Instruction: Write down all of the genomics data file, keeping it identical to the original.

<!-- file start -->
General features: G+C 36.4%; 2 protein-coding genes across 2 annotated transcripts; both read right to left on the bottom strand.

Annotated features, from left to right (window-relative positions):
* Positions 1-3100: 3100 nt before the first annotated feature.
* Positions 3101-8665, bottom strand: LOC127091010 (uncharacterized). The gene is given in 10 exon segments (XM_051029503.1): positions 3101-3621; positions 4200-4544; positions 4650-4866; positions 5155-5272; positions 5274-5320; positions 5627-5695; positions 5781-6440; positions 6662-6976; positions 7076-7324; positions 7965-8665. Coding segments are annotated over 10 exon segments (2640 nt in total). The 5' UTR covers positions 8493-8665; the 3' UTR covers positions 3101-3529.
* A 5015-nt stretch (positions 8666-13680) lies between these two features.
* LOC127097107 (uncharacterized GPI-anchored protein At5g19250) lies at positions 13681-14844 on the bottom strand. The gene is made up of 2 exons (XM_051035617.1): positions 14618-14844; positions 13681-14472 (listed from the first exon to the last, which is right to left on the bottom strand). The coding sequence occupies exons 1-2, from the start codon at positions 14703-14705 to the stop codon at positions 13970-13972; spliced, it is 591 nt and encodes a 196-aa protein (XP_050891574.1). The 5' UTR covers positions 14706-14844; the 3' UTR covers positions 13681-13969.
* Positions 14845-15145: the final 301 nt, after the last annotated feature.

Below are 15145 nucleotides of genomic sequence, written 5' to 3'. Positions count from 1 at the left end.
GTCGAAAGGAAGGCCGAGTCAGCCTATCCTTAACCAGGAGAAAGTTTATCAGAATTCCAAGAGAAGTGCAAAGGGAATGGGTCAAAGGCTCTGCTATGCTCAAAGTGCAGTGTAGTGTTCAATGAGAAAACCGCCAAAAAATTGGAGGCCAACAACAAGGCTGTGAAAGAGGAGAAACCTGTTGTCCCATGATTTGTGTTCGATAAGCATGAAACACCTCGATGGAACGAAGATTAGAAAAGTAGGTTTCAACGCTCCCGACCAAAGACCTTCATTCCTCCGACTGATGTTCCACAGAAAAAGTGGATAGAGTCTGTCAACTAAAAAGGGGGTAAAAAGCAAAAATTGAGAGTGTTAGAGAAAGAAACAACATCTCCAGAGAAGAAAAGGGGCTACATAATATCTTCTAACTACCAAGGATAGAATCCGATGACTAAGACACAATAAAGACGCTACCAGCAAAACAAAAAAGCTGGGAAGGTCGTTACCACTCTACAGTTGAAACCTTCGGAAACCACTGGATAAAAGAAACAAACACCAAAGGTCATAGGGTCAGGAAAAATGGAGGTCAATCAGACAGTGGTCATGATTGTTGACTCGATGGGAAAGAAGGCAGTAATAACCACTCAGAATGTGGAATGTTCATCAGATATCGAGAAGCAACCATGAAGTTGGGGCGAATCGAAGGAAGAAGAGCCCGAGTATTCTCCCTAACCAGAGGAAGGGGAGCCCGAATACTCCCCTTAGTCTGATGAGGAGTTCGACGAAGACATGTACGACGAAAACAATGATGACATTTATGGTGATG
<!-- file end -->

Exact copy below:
General features: G+C 36.4%; 2 protein-coding genes across 2 annotated transcripts; both read right to left on the bottom strand.

Annotated features, from left to right (window-relative positions):
* Positions 1-3100: 3100 nt before the first annotated feature.
* Positions 3101-8665, bottom strand: LOC127091010 (uncharacterized). The gene is given in 10 exon segments (XM_051029503.1): positions 3101-3621; positions 4200-4544; positions 4650-4866; positions 5155-5272; positions 5274-5320; positions 5627-5695; positions 5781-6440; positions 6662-6976; positions 7076-7324; positions 7965-8665. Coding segments are annotated over 10 exon segments (2640 nt in total). The 5' UTR covers positions 8493-8665; the 3' UTR covers positions 3101-3529.
* A 5015-nt stretch (positions 8666-13680) lies between these two features.
* LOC127097107 (uncharacterized GPI-anchored protein At5g19250) lies at positions 13681-14844 on the bottom strand. The gene is made up of 2 exons (XM_051035617.1): positions 14618-14844; positions 13681-14472 (listed from the first exon to the last, which is right to left on the bottom strand). The coding sequence occupies exons 1-2, from the start codon at positions 14703-14705 to the stop codon at positions 13970-13972; spliced, it is 591 nt and encodes a 196-aa protein (XP_050891574.1). The 5' UTR covers positions 14706-14844; the 3' UTR covers positions 13681-13969.
* Positions 14845-15145: the final 301 nt, after the last annotated feature.

Below are 15145 nucleotides of genomic sequence, written 5' to 3'. Positions count from 1 at the left end.
GTCGAAAGGAAGGCCGAGTCAGCCTATCCTTAACCAGGAGAAAGTTTATCAGAATTCCAAGAGAAGTGCAAAGGGAATGGGTCAAAGGCTCTGCTATGCTCAAAGTGCAGTGTAGTGTTCAATGAGAAAACCGCCAAAAAATTGGAGGCCAACAACAAGGCTGTGAAAGAGGAGAAACCTGTTGTCCCATGATTTGTGTTCGATAAGCATGAAACACCTCGATGGAACGAAGATTAGAAAAGTAGGTTTCAACGCTCCCGACCAAAGACCTTCATTCCTCCGACTGATGTTCCACAGAAAAAGTGGATAGAGTCTGTCAACTAAAAAGGGGGTAAAAAGCAAAAATTGAGAGTGTTAGAGAAAGAAACAACATCTCCAGAGAAGAAAAGGGGCTACATAATATCTTCTAACTACCAAGGATAGAATCCGATGACTAAGACACAATAAAGACGCTACCAGCAAAACAAAAAAGCTGGGAAGGTCGTTACCACTCTACAGTTGAAACCTTCGGAAACCACTGGATAAAAGAAACAAACACCAAAGGTCATAGGGTCAGGAAAAATGGAGGTCAATCAGACAGTGGTCATGATTGTTGACTCGATGGGAAAGAAGGCAGTAATAACCACTCAGAATGTGGAATGTTCATCAGATATCGAGAAGCAACCATGAAGTTGGGGCGAATCGAAGGAAGAAGAGCCCGAGTATTCTCCCTAACCAGAGGAAGGGGAGCCCGAATACTCCCCTTAGTCTGATGAGGAGTTCGACGAAGACATGTACGACGAAAACAATGATGACATTTATGGTGATG